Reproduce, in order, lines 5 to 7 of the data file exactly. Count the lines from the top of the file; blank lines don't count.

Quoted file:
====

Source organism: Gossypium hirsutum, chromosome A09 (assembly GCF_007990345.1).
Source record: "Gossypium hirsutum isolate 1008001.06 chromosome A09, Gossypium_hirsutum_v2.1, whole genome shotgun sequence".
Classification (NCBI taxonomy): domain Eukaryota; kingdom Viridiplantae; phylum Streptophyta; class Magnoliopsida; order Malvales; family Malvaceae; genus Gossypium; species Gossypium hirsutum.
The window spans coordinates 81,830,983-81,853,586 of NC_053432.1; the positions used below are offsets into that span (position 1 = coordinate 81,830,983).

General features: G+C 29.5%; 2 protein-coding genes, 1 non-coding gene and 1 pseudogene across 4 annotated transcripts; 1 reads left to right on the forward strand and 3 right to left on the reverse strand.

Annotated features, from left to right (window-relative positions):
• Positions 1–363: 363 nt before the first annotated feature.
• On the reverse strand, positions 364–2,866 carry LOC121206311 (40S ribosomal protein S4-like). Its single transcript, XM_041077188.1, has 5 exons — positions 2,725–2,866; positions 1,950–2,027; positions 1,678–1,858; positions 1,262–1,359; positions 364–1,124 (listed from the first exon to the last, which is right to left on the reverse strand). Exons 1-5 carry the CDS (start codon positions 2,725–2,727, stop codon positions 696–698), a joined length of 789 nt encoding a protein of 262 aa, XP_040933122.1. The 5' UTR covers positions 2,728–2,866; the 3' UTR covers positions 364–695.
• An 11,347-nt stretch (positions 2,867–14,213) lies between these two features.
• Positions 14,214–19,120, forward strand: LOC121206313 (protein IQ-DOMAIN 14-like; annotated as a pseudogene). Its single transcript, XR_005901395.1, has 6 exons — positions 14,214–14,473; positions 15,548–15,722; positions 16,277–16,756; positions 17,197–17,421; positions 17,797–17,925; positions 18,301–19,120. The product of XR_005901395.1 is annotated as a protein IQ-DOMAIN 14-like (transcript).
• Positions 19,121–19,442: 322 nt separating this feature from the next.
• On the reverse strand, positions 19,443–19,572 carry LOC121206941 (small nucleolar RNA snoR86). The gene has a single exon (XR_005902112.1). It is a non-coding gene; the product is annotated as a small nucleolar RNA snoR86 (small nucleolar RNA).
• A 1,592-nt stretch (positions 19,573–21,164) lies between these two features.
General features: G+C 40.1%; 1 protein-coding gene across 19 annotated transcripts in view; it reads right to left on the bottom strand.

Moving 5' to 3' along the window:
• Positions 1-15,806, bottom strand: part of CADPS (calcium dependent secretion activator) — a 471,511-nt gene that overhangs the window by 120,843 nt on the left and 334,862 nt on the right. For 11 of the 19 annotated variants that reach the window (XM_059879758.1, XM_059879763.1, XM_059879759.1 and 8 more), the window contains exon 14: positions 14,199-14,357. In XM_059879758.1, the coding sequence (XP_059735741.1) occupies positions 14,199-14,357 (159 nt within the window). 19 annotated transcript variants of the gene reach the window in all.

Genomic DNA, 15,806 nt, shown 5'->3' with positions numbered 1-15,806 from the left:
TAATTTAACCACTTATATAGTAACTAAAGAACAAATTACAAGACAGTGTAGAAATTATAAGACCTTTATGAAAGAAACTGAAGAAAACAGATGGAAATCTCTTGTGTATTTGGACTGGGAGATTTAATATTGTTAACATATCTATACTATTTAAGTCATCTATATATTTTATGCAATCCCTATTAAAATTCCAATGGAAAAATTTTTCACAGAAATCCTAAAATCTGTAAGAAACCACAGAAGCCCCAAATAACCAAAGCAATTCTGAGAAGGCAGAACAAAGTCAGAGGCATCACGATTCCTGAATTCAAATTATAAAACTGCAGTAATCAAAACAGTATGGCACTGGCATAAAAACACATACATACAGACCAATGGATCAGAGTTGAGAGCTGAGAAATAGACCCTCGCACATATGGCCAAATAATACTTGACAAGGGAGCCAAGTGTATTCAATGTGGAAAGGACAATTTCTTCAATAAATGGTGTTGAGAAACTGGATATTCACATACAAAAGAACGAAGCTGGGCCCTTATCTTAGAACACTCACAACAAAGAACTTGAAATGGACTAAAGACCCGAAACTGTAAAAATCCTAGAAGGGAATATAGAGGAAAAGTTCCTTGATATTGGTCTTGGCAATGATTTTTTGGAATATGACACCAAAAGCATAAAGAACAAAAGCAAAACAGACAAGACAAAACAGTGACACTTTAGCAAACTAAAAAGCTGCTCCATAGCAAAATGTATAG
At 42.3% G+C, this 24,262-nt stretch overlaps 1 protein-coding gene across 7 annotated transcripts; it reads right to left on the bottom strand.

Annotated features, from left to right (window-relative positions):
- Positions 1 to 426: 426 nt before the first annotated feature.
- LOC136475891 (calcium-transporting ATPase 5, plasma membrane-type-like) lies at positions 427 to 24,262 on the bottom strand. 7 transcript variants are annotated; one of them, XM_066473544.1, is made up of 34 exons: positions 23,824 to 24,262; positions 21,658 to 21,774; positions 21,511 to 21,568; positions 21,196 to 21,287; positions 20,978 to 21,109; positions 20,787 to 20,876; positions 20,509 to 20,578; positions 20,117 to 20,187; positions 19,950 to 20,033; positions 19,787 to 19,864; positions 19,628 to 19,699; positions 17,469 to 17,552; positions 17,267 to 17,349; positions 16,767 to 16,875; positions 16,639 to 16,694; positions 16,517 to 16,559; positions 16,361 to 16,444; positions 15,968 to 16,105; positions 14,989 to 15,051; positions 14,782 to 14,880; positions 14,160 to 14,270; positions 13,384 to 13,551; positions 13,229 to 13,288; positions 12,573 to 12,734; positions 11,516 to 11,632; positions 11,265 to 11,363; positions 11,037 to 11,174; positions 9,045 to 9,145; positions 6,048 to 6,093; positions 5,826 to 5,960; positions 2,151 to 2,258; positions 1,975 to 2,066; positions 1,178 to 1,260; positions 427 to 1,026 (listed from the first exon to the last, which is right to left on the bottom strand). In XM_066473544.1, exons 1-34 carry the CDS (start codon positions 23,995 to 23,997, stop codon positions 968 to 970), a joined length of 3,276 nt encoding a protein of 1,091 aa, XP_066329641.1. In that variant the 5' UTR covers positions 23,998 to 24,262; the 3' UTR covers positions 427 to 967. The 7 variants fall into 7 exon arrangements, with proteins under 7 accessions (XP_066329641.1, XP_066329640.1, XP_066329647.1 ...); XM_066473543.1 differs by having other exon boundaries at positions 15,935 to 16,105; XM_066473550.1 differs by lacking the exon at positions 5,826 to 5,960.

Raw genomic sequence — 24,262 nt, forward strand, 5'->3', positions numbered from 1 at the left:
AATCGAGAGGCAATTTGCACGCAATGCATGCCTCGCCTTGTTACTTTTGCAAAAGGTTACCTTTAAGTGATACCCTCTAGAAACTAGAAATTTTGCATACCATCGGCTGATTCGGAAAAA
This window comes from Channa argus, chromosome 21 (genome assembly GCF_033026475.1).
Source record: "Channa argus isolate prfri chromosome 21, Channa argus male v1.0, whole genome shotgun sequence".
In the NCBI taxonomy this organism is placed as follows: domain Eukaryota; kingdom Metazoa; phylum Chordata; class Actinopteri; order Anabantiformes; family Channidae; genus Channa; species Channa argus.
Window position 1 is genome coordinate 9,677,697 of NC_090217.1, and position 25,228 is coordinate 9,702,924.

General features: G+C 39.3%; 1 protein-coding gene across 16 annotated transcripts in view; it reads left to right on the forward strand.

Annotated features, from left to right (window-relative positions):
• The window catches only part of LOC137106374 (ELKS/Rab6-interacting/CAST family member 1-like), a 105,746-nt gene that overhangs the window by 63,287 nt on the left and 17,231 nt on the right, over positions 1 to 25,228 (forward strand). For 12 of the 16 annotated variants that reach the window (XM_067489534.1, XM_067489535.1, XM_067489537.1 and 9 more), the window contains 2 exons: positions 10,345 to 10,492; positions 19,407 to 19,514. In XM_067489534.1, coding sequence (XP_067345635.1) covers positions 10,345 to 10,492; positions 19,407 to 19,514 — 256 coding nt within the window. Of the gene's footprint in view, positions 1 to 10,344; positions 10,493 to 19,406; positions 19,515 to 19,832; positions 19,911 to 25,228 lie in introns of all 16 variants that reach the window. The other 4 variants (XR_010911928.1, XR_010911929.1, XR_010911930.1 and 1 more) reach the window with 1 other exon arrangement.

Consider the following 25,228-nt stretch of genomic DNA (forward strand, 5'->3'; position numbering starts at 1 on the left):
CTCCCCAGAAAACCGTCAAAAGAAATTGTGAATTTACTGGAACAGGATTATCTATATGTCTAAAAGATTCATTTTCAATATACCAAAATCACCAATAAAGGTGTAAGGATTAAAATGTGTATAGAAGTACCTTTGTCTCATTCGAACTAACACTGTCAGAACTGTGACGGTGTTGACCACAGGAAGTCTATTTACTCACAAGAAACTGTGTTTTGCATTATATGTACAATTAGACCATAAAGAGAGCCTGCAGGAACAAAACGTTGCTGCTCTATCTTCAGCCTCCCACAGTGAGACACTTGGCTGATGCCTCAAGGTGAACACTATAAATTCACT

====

General features: G+C 29.5%; 2 protein-coding genes, 1 non-coding gene and 1 pseudogene across 4 annotated transcripts; 1 reads left to right on the forward strand and 3 right to left on the reverse strand.

Annotated features, from left to right (window-relative positions):
• Positions 1–363: 363 nt before the first annotated feature.